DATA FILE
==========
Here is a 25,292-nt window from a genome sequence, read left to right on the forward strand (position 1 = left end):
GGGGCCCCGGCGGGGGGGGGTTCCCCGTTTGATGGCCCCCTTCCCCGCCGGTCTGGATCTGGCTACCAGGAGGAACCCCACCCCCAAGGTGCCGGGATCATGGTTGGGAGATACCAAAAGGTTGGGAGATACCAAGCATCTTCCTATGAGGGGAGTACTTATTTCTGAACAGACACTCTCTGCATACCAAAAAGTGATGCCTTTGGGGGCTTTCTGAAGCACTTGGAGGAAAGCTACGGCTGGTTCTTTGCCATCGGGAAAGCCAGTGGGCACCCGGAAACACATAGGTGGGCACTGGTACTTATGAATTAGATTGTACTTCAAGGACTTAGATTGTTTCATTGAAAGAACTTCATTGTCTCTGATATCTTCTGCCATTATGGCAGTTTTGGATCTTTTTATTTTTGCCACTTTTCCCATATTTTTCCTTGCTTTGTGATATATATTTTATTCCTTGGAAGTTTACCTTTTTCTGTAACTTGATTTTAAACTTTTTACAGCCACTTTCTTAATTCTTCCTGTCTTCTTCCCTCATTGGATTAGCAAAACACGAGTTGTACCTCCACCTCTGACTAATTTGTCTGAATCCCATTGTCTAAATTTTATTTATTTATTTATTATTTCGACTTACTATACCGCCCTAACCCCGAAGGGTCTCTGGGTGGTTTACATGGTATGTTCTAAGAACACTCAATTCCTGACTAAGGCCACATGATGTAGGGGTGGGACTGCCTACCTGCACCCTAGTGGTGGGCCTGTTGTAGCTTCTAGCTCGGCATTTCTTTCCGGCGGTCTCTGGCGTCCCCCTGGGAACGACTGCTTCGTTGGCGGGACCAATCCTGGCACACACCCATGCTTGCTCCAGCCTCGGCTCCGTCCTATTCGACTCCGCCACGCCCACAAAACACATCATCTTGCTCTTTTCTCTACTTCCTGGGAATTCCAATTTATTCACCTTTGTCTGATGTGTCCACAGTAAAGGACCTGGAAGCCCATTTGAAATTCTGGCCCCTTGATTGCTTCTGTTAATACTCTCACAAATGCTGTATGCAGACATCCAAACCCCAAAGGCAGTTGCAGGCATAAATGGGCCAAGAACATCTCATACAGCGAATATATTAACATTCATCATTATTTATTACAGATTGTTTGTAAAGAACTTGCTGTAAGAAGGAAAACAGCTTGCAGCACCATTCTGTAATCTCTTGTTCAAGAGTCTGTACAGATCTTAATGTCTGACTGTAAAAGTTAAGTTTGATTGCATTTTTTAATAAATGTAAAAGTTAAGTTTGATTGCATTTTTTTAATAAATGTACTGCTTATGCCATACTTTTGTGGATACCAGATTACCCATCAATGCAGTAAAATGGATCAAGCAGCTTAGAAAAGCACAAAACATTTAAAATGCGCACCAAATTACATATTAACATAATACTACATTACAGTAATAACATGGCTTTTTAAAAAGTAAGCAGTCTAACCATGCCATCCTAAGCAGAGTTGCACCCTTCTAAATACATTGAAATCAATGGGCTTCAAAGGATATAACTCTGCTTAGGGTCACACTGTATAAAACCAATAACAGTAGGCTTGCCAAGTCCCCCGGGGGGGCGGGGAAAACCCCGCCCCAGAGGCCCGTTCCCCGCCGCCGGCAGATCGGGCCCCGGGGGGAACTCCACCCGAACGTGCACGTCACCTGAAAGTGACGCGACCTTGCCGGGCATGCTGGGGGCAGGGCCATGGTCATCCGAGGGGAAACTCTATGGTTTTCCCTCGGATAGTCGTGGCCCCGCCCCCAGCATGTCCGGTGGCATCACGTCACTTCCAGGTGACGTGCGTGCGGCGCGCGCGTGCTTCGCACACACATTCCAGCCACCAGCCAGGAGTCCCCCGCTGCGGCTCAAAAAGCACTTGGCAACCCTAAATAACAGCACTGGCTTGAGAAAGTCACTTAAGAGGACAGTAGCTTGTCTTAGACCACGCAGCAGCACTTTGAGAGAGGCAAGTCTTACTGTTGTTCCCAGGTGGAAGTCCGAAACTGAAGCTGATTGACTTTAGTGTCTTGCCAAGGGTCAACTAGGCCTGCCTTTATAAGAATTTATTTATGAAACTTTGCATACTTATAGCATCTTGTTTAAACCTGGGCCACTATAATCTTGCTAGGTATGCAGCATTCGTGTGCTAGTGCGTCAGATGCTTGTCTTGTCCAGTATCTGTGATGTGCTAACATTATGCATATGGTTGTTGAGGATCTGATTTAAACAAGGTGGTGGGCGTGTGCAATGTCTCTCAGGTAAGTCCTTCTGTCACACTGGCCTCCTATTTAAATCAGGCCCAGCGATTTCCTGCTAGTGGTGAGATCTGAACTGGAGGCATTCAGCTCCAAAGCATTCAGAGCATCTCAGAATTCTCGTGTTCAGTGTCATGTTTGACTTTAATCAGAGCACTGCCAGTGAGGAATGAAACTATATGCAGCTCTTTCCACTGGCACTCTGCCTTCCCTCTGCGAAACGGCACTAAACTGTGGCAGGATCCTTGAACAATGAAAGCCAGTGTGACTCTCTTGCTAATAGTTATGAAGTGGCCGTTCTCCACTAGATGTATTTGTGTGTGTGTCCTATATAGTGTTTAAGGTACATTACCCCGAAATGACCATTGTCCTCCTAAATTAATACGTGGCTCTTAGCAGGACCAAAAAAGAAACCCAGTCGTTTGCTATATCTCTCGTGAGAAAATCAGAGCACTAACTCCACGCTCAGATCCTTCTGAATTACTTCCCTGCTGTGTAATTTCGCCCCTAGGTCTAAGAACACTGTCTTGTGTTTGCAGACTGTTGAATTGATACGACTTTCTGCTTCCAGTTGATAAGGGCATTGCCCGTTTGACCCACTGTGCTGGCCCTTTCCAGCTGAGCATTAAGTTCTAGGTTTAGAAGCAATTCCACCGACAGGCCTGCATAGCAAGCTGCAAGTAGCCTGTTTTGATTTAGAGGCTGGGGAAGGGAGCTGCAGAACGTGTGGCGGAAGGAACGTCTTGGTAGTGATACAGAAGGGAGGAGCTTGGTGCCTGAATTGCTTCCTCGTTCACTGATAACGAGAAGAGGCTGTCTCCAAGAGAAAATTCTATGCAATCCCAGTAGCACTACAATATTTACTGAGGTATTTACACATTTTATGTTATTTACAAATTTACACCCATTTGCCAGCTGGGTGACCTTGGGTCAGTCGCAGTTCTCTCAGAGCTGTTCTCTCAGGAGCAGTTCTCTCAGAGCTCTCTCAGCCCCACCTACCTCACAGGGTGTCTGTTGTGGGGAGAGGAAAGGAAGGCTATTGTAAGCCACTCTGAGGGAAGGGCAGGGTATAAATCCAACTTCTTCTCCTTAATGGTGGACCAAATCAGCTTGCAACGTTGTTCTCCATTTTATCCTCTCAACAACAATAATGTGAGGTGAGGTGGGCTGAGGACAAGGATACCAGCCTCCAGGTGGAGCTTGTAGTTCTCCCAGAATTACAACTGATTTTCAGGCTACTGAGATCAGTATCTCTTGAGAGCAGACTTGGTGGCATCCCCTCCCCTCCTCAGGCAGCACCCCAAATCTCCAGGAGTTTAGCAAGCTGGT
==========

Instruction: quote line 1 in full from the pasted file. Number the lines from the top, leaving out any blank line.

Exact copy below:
Here is a 25,292-nt window from a genome sequence, read left to right on the forward strand (position 1 = left end):